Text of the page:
Within a Grade 8 English class, by having boys write their homework into a forum she was able to leverage the social aspects of learning. Boys helped, responded and even coached other boys. This process needed frequent and timely intervention but, on the other hand there was no tedious marking of individual homework. The advantage of this from the learner’s point of view is that this two-way traffic of work between teacher and themselves is replaced by a multi-way exchanges from which they can learn.
Clearly the teacher role is different and this is likely to cause problems in schools where the use of social learning via the web is seen as an add-on to the teacher’s existing tasks. The school administration will need to recognize the changes this type of practice brings and act accordingly.
Having known quite a few school administrations, I believe this may be the most difficult area of change to bring about.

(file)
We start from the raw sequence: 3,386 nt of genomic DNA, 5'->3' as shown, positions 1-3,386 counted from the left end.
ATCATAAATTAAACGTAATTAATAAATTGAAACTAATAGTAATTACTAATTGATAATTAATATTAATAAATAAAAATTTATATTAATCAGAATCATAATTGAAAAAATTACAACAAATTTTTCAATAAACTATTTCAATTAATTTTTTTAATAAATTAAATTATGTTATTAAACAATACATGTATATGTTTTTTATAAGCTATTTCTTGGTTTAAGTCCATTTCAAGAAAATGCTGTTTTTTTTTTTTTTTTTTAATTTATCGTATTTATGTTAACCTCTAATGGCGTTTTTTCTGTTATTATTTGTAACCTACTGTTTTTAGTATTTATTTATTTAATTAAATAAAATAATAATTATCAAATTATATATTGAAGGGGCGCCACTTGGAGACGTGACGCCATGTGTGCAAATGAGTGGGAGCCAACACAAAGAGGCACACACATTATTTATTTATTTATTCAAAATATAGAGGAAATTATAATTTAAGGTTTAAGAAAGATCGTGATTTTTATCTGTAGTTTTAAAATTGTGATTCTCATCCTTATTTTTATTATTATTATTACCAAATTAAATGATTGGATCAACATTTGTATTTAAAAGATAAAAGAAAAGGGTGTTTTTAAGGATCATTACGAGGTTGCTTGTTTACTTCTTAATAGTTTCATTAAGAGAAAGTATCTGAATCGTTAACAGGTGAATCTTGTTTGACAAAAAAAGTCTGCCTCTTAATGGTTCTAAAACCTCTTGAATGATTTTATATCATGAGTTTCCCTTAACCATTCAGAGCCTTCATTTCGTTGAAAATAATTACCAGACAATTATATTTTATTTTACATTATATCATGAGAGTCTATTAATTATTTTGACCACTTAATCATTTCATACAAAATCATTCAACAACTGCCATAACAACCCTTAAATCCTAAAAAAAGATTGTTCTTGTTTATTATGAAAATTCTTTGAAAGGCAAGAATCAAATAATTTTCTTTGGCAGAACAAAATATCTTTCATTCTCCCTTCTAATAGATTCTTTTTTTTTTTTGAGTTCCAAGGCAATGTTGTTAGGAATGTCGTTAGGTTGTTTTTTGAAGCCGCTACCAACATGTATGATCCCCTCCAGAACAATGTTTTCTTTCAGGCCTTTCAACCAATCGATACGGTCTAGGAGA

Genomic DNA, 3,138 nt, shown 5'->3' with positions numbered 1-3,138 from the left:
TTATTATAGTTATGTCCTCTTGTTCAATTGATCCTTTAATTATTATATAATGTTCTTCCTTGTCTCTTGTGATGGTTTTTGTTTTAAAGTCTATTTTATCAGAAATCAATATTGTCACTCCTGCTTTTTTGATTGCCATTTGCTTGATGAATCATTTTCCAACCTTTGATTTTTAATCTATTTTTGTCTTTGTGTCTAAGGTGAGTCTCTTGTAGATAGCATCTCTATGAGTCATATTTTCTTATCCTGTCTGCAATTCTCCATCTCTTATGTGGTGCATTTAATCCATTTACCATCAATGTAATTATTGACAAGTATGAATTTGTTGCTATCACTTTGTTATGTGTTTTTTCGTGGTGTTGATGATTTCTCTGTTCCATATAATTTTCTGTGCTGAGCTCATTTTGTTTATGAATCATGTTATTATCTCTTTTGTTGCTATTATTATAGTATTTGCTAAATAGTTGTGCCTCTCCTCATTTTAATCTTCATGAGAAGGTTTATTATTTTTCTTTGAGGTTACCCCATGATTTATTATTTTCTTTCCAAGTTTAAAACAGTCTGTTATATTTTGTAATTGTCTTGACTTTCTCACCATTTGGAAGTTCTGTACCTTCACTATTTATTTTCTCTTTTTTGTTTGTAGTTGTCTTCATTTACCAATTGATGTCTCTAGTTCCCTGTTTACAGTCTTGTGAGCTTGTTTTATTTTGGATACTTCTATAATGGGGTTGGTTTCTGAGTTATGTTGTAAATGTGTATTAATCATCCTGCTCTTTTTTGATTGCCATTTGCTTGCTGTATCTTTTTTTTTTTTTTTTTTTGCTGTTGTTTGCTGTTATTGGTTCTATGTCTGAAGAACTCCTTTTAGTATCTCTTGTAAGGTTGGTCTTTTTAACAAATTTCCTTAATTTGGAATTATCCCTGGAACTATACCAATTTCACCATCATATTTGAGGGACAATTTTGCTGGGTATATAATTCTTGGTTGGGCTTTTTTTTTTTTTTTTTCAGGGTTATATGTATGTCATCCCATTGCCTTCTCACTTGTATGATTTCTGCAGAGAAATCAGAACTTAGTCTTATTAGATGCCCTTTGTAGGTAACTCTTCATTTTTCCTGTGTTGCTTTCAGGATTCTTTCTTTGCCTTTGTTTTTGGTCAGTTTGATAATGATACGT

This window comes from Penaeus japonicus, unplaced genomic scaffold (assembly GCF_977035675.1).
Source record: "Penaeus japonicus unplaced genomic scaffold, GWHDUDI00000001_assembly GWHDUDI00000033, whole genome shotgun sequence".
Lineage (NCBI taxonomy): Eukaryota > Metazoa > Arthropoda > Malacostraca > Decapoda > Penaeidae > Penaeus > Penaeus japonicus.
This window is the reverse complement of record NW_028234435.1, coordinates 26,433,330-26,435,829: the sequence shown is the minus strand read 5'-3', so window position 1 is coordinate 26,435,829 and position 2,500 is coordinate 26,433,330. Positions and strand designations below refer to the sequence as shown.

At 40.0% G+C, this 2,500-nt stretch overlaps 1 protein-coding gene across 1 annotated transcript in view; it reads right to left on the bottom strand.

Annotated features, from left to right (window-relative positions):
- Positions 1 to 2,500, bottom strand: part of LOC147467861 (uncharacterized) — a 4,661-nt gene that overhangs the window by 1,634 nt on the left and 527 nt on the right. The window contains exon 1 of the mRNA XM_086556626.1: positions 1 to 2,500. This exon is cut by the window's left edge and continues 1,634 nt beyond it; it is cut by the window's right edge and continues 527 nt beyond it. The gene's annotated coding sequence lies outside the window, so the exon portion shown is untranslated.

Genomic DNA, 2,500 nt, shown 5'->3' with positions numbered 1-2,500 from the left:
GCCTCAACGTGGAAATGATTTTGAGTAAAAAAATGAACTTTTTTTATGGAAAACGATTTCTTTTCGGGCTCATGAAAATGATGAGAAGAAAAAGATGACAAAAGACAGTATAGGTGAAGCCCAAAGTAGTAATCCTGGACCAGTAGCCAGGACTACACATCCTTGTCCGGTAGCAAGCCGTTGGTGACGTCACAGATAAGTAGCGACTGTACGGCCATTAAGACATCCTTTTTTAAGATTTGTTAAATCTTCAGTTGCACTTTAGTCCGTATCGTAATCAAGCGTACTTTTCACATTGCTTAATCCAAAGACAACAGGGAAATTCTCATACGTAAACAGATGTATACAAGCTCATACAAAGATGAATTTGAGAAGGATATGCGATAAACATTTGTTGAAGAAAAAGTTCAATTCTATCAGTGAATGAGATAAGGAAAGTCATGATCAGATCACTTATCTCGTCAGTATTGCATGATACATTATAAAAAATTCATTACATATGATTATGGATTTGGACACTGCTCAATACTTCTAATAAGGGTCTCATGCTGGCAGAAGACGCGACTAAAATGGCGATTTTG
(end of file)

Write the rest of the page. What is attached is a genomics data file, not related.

Let’s first clear up some terms. Some people (mostly software vendors) have begun jumping on the BYOD bandwagon by proclaiming a one-to-one program – in which the school obliges parents to provide their hardware as BYOD with mandated device. I’m not buying this for a second as BYOD.
The essential problem that BYOD or properly run 1 to 1 programs solve is that of access. Once every student has a device they have access to the LMS and myriad other web-based services.
However, in contrast to 1 to 1 programs, with BYOD the teacher is faced with a range of hardware, operating systems and applications. Often teachers see this as a barrier initially – “how will I teach them PowerPoint?” they ask.
Of course, it is not a subject teacher’s (or anyone else’s in my opinion) to teach students application specific skills. People learn those skills when they need them. The claim is often made that businesses need school-leavers with these specific skills. However, surely a student who can pick up a new application quickly is a more useful employee.
During three years at The Southport School in Queensland, Australia, my colleagues and I managed to produce significant changes in classroom practice via the use of Moodle and the staged introduction of mobile devices to the classroom.